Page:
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Atmospheric Sciences & Global Change
Research Highlights

February 2012

A Better Picture of Clouds

Capturing the effects of pollution bits on clouds and climate

Sun Haze
Haze that dulls the sky over Shouxian, China, is created in part by billions of tiny particles called aerosols. These bits of pollution, soot, and chemicals are affecting clouds and precipitation. Scientists are evaluating ways to predict how rising levels of aerosols affect the weather and climate for billions of people in China and around the world. Enlarge Image

Results: Some of us look at clouds and see animal shapes. Scientists are looking beyond. For the first time, a team of scientists led by Pacific Northwest National Laboratory used actual measurements of clouds and the atmosphere in the polluted skies over southeast China to evaluate an oft-used climate model. They wanted to see how well the model describes the effect of tiny particles from pollution on clouds, and how those clouds influence precipitation. They found that the fast, affordable cloud microphysical calculations under-predict the precipitation they know from observations and from detailed but expensive calculations.

Why It Matters: People care about rain. More than that, they want to know how much it will rain or snow, and when and where it will fall. Scientists know that in areas of rising air pollution such as southeast China, certain clouds will produce more rain. With just enough particles from pollution, these clouds are "pushed" past fluffy to rainy. Getting an accurate computational description of these clouds and how pollution affects them is important to predict their effects on weather and climate. But, simulating these complex cloud microphysical processes takes a lot of computing power. That's why scientists turn to simple computer representations of these processes in climate modeling. The ever-present goal of climate modeling is to maximize computational efficiency at the same time gaining more realistic results. Knowing the problems with the models, scientists can make improvements to better predict how weather and climate will be changed under the pressure of increased pollution.

Methods: It's a tough challenge to simulate the complex cloud responses to increased pollution in large-scale climate models because they use simple "bulk" parameterizations, mechanisms that represent cloud microphysical processes. Detailed "bin" microphysical representations are too computationally complex for long-time and large-scale simulations. The goal of this research was to evaluate the performance of the commonly used bulk microphysical parameterization for its ability to simulate cloud properties and aerosol-cloud interactions and to identify ways to achieve a better representation.

A research team led by Dr. Jiwen Fan used observations from the Atmospheric Radiation Measurement Mobile Facility field campaigns in China in 2008 and results from detailed bin microphysics to evaluate the Weather Research and Forecasting model's ability to describe aerosol-cloud interactions in two cloud types: deep convective clouds and stratiform clouds.

For deep convective clouds, the simple bulk microphysics failed to capture important features in the observed data. In fact, it simulated the opposite aerosol effect on convection and precipitation compared with the detailed bin microphysics, which shows that precipitation is increased by aerosols. Their analysis points to an unrealistic representation of aerosols in bulk microphysics, and the much higher cloud drop number and unrealistic drop size being simulated. Many cloud microphysical processes and precipitation properties are very sensitive to the size of the droplets, so poor simulation of droplet size can lead to significant differences in aerosol-cloud interactions between simulations using bulk versus bin microphysics. For the stratiform clouds, bulk microphysics shows qualitatively consistent results compared to bin microphysics, in terms of aerosol effects. But stratiform cloud properties were poorly simulated compared to observations.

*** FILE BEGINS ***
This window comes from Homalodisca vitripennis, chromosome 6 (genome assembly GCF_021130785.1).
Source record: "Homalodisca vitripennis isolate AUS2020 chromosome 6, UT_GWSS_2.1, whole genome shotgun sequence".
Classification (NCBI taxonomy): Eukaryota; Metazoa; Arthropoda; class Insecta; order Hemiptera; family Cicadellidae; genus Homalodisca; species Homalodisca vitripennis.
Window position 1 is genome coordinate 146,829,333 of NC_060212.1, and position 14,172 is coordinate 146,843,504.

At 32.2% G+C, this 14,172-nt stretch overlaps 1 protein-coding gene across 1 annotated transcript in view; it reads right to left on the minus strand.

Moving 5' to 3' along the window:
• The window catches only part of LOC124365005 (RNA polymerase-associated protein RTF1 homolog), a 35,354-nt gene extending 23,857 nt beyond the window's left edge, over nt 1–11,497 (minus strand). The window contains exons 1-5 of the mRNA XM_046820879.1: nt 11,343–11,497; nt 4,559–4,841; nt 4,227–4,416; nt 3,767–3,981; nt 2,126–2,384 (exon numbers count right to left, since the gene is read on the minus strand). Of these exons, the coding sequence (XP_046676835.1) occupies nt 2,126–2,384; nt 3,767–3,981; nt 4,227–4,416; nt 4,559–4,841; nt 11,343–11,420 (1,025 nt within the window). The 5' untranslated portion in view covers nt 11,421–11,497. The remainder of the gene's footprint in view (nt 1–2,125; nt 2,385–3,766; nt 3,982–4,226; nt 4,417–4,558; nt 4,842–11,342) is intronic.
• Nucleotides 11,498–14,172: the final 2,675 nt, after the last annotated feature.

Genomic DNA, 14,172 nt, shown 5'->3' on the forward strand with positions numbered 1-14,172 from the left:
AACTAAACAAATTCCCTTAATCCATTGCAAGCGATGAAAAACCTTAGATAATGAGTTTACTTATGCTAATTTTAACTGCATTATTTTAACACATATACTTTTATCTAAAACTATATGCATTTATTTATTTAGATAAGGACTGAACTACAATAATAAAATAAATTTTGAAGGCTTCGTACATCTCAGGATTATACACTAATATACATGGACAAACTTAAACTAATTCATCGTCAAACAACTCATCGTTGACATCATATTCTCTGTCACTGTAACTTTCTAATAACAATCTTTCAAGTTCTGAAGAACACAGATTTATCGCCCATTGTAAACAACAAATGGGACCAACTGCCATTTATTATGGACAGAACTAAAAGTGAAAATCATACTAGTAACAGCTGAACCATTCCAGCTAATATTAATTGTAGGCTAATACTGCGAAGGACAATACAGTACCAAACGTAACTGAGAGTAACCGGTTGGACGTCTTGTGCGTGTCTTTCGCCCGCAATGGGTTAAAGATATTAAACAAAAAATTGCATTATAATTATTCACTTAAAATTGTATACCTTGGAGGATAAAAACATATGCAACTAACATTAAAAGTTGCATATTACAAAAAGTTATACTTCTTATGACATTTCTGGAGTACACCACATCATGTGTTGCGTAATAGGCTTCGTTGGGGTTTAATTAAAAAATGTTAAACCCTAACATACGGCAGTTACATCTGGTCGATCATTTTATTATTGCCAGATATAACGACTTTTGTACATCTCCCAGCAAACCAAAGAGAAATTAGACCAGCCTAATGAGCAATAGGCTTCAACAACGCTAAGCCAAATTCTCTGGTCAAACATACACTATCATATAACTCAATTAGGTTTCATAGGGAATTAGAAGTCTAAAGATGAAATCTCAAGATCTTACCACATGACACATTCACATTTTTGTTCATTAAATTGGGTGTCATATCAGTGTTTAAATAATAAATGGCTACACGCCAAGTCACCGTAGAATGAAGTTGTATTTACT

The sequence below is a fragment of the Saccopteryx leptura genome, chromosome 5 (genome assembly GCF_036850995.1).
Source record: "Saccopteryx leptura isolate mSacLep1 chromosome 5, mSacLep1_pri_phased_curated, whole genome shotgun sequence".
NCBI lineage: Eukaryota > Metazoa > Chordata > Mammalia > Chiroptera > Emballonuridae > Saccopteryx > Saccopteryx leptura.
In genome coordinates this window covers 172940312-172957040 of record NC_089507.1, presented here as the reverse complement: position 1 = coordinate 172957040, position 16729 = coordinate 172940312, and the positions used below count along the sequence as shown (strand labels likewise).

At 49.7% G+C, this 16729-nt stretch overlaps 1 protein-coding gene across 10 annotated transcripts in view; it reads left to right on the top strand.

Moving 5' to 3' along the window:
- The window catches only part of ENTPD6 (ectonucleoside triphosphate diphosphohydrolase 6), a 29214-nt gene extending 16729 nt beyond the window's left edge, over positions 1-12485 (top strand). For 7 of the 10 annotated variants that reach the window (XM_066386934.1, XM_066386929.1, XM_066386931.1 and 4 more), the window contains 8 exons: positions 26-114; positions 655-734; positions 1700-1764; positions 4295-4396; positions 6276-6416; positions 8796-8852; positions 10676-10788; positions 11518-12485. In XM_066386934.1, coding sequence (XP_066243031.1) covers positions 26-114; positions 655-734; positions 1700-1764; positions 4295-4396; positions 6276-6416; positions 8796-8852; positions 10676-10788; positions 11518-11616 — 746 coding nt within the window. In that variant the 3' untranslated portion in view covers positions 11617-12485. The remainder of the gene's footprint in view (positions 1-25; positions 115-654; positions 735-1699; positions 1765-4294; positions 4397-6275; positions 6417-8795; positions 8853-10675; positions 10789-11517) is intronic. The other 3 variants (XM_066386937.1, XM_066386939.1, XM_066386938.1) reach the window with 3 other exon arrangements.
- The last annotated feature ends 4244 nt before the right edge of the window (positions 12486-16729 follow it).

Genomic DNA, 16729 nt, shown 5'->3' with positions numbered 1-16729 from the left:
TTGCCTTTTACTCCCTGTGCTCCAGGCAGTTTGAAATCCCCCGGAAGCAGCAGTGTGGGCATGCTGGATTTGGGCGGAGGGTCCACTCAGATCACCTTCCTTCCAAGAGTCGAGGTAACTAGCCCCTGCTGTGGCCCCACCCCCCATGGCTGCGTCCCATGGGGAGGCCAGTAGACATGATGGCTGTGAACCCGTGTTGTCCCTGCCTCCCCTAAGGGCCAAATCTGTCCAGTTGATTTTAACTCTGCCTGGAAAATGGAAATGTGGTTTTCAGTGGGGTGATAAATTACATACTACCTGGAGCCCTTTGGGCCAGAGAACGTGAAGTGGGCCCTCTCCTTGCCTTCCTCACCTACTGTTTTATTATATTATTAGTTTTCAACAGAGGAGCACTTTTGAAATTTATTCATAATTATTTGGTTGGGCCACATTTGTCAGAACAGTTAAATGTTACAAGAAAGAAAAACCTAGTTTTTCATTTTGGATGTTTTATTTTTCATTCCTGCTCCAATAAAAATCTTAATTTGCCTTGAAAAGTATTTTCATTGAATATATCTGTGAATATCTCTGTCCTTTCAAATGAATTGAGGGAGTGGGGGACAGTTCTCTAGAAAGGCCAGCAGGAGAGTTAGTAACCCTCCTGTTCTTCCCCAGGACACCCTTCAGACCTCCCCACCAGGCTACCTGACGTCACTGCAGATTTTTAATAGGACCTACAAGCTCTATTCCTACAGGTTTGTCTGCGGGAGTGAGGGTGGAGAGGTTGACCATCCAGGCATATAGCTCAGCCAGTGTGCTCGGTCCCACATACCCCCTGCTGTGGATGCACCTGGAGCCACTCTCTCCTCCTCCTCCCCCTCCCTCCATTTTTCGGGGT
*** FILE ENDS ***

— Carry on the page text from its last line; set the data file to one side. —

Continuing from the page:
"Based on past studies, we expected aerosols to invigorate warm-based convective clouds like the case we studied in China, and precipitation would be enhanced. But bulk microphysics predicts just the opposite," said Fan, an atmospheric scientist at PNNL. "We found that the aerosol representation within the parameterizations is the main problem."

What's Next? In a follow-on study, researchers will further modify the bulk microphysical parameterization to get results closer to observations and the benchmark simulations obtained using detailed bin microphysics. They will also include a third type of clouds, marine stratoculumlus, in their analysis.

Acknowledgments: The research was supported by the U.S. Department of Energy's Office of Science, Biological and Environmental Research under a bilateral agreement with the China Ministry of Sciences and Technology on regional climate research. The work was performed by Drs. Jiwen Fan, L. Ruby Leung and Yun Qian of PNNL, Dr. Zhanqing Li of the University of Maryland, Dr. Hugh Morrison of the National Center for Atmospheric Research, Dr. Hongbin Chen of the Chinese Academy of Sciences, Dr. Yuquan Zhou of the Chinese Academy of Meteorological Sciences, and Mr. Yuan Wang of Texas A&M University.

Reference: Fan J, LR Leung, Z Li, H Morrison, H Chen, Y Zhou, Y Qian, and Y Wang. 2012. "Aerosol Impacts on Couds and Precipitation in Eastern China: Results from Bin and Bulk Microphysics." Journal of Geophysical Research 117:D00K36. DOI:10.1029/2011JD016537.

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